Current Issue #488

Greenspace: The death of England's Rose (and floral facism)

Greenspace: The death of England's Rose (and floral facism)

It’s now 20 years since Princess Diana died on August 31, 1997. She’d famously said “I’d like to be a queen in people’s hearts” and the subsequent outpouring of grief might have indicated that her wish had been granted.

Notwithstanding, as Ian Hislop the editor of Private Eye observed, “We were witnessing the biggest U-turn in media history, with the press pretending that their behavior over the past 10 years simply hadn’t happened.”

Flowers were a central part of the public grieving at the time – over 10,000 tons of flowers carrying 50 million blooms were estimated to have been placed outside Kensington and Buckingham Palaces. Rosemary was placed for remembrance, wreathes in codified mourning, bouquets and single red roses as tokens of love. Singular messages accompanied many of the flowers. Golden chrysanthemums bore a note – “The colour of these flowers reflect the sunshine you brought into people’s lives”. A withered rose was accompanied by the explanation that this was the “last rose cut from our garden in memory of you Diana/ Love always/ Allison, John and Persephone”. Although the individual blooms and bouquets carried the intentions of the bearer, en masse interpretation of these offerings became more complex.

There was a sense of marginalisation for those whose response to her death was more measured. Ian Jack wrote ‘Those who felt differently’ for the winter issue of Granta – the London literary journal he edited. Here Jack, and others he interviewed, examined community and press expectations for grieving in the light of their own experiences of loss and grief. Elizabeth Stern observed, “One of my friends spent 50 pounds on flowers to send to the palace. And yet she didn’t buy flowers when my own parents died. I find it hard to speak to her.”

Diana’s death triggered recollections of Maggie Winkworth’s personal tragedy – she observed the public grieving as a kind of mass hysteria, to her, “the flowers were quite repulsive. I felt scared when I saw all those flowers. I seemed a kind of floral fascism … a country patrolled by the grief police.” Exemplars of the grief police in operation included nurses who shouted at a hospital doctor for not observing a minute’s silence.

The scale of mourning associated with Diana’s death was staggering – 10,000 tons of flowers were only one manifestation. Commentators observed the coercive nature of public reaction – Carmen Callil even compared the public spectacle with the Nuremberg rallies. Thirty-one million  Britons watched the funeral on television – at that stage the largest audience British television had ever had (the next largest was 30 million for an episode of East Enders). The BBC suggested that worldwide 2.5 billion had watched. Elton John’s Candle in the Wind 1997 began with him singing ‘Goodbye England’s Rose’ at the funeral service and continued as a number one hit that remains the second biggest selling single of all time (after Bing Crosby’s White Christmas).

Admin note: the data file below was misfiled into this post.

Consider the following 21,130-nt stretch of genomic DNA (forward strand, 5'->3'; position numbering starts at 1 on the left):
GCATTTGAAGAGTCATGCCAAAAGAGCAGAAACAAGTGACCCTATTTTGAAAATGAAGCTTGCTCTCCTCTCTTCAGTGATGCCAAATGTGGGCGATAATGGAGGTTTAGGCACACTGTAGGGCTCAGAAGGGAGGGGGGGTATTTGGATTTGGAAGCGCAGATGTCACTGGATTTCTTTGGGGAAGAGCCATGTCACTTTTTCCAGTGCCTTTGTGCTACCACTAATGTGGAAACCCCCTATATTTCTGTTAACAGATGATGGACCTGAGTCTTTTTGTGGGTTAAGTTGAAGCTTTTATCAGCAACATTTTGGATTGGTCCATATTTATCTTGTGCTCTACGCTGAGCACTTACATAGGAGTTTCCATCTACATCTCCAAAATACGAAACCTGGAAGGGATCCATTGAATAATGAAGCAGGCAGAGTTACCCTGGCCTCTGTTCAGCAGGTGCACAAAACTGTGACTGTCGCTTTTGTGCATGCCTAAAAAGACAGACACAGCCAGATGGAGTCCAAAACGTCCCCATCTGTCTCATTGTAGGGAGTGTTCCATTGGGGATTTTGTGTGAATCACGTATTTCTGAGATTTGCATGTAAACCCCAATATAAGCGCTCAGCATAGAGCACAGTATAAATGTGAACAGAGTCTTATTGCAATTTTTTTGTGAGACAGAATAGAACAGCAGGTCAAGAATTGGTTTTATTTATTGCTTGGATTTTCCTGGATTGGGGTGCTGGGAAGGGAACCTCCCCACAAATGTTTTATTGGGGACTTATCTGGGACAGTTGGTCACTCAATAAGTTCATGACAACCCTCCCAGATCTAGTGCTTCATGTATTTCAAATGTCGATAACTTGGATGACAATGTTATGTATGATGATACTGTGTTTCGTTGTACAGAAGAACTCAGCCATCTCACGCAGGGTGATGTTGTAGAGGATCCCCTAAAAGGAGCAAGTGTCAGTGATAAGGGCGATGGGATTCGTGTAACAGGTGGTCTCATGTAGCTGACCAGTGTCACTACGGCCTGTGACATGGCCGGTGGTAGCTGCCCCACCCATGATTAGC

While the scale of public floral tributes for Diana is remarkable there are clear precedents – ancient and modern. Following the 1966 Aberfan disaster in Wales – when the local school was destroyed by an avalanche of coal waste – enough wreathes were sent from all over the world to make a cross a hundred feet tall. The distinction between public floral tributes and private ones is important although the boundaries obviously blur (as, for example, with Elton John’s song). The flowers on Diana’s coffin were clearly personal – small white roses from Harry, white tulips from William and, white lilies, her favourite flower, from her brother.

The association between flowers, death and grieving is apparent in much of the Western lexicon including Shakespeare and in the mythology and practices from ancient Rome and Greece. These are ancient connections but evidence goes further back. Plant remains in tombs are notoriously difficult for archaeologists to separate and identify, let alone determine whether deliberately placed or stray  introductions. However, plant impressions, fossil pollen and phytoliths identified in tombs such as El Mirón cave in Cantabria, Spain dated around 16,000 years BP and Natufian burials at Raqefet Cave, Mt. Carmel, Israel dating from between 13,700–11,700 BP are considered the earliest evidence of floral tributes.

Flowers provide symbols and metaphors for life, for beauty, and for the transience of life. This symbolism isn’t simply a Western cultural artefact – the offerings of flowers at Buddhist temples are reminders of the nexus between beauty and transience as a metaphor for our own lives. While the language of flowers, or floriography, may be codified and constrained by local custom and practice, the power of the beauty of flowers in their own right, and as metaphors and symbols, remains undiminished.

The role of flowers as emotional stimuli with measurable impacts on social function has been studied although the broader relationship between people and plants remains largely overlooked and poorly understood. As Michael Pollan observes of this relationship, “There is a natural history of the human imagination, of beauty, religion, and possibly philosophy too.” The role of plants is fundamental in this natural history – perhaps the role of flowers is equally important.


Get the latest from The Adelaide Review in your inbox

Get the latest from The Adelaide Review in your inbox